On first seeing the anti-vaxx campaign stickers, my immediate response was to fetch my camera and take as many images as I could. I will not share them, rather they serve as a record for the future. The campaign is undeniably clever in many ways – the persuasive potential lies in the fact that the messages do not preach as such, but they suggest a path to enlightenment that the reader is enjoined to follow, they ask you to respect these views and the messages appear to convey a rational truth about what is happening – when in fact it is the opposition. These stickers are multiple with the organisation clearly using the tactic of sheer volume in conveying the message – the more you see of something, so the thinking goes, the more likely you are to believe in it, especially if the person who reads it is hard of thinking. Sticker messages include references to the media lying – reminiscent of designation of the media as the Lügenpresse, or lying press, a pejorative term that dates at least from World War One and was later adopted by the Nazis and more recently Donald Trump. Others play on the long since disputed defence of many a Nazi war criminal or Wehrmacht apologist of ‘just following orders’. The campaign is undoubtedly clever, and it is certainly being orchestrated by people who know their history and know how to manipulate it so that people follow. Having even a little relevant historical knowledge meant it was easy to spot the significance of these phrases and the imagery and to see it for the mind-warping manipulation that it is, but not knowing your history is proving deadly – if not for you then for others. Those that are taken in by this campaign my do so in ignorance rather than malice, but the end effect is the same – the greater the impact of this campaign, the fewer the people who will get themselves vaccinated, the more COVID-19 and its various variants will spread, and more people will die unnecessarily.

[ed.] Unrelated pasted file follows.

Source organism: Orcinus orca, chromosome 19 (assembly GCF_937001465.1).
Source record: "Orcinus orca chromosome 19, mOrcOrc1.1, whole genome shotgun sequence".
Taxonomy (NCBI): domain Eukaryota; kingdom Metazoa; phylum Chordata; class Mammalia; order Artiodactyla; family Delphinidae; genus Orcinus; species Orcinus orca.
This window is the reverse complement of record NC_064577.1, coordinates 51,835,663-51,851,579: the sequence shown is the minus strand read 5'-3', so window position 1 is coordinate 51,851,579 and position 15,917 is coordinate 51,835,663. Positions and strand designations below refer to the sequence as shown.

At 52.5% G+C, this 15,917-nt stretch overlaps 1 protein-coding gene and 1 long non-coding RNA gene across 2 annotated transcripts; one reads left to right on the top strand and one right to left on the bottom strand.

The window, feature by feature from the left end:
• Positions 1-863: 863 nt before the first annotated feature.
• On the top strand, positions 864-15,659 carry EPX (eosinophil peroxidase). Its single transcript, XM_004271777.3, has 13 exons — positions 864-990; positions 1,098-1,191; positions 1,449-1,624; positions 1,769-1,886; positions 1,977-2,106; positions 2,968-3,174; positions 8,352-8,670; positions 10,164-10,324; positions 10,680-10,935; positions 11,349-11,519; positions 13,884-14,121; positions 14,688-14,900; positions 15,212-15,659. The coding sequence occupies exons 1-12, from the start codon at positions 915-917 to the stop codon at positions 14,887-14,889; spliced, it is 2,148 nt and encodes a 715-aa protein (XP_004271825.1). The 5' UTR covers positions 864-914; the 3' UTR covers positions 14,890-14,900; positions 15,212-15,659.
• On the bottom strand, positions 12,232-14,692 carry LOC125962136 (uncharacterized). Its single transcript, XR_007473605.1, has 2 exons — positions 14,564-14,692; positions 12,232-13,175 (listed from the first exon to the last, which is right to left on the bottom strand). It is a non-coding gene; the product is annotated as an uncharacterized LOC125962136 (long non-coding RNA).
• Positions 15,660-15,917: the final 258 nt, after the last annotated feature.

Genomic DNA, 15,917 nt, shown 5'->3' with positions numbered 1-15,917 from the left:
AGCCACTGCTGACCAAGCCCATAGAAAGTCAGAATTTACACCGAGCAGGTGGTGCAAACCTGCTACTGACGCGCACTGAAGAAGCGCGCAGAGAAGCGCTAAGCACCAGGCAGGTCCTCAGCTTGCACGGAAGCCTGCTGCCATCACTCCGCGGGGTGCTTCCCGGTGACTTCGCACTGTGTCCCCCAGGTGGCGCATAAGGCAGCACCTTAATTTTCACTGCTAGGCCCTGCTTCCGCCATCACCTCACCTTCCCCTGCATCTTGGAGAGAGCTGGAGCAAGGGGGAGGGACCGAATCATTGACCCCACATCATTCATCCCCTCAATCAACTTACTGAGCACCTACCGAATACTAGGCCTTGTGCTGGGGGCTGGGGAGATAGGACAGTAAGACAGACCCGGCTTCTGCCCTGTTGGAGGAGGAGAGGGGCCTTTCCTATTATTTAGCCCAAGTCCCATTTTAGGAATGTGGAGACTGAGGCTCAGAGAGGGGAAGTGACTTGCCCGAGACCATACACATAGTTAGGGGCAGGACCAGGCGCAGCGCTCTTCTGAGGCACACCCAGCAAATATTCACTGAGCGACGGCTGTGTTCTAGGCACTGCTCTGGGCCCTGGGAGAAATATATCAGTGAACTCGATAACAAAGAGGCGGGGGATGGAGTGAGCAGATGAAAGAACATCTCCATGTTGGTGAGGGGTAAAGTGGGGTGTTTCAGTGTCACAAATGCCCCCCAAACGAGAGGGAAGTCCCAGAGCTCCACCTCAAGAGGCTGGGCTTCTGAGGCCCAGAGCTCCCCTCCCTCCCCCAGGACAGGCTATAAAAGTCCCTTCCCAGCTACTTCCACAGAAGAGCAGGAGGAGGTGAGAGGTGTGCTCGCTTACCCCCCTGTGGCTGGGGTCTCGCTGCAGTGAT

The campaign has not met with a resounding success everywhere – over in Sheffield people kept removing the stickers and after a while replacements stopped appearing, but that is not the case near me. No sooner are they removed than replacements appear. I have taken to writing counter-messages so that at least for a while the toxic messages are undermined or concealed but the campaign’s impact is plain to see in the looks I get for walking around wearing a mask, in our neighbours’ politely shared but ill-informed anti-vaccination views, and more so in the fact that the local vaccination centre has walk-in days. I found this out from a chance, overheard conversation, went along and asked if I could have mine even though I did not have an appointment. I was welcomed in. On being advised that it was the AstraZeneca vaccine and replying I’ll have whatever you’re offering, my response was greeted with a ‘good on ya’ that echoed around the near empty hall that was doubling as a vaccination centre. In that echoey hall then the quiet impact of the anti-vaxx campaign – the impact that is going largely unseen but is deadly. We will perhaps never know how many people died because of the anti-vaxx campaigning but we can say with certainty that being historically ignorant is deadly.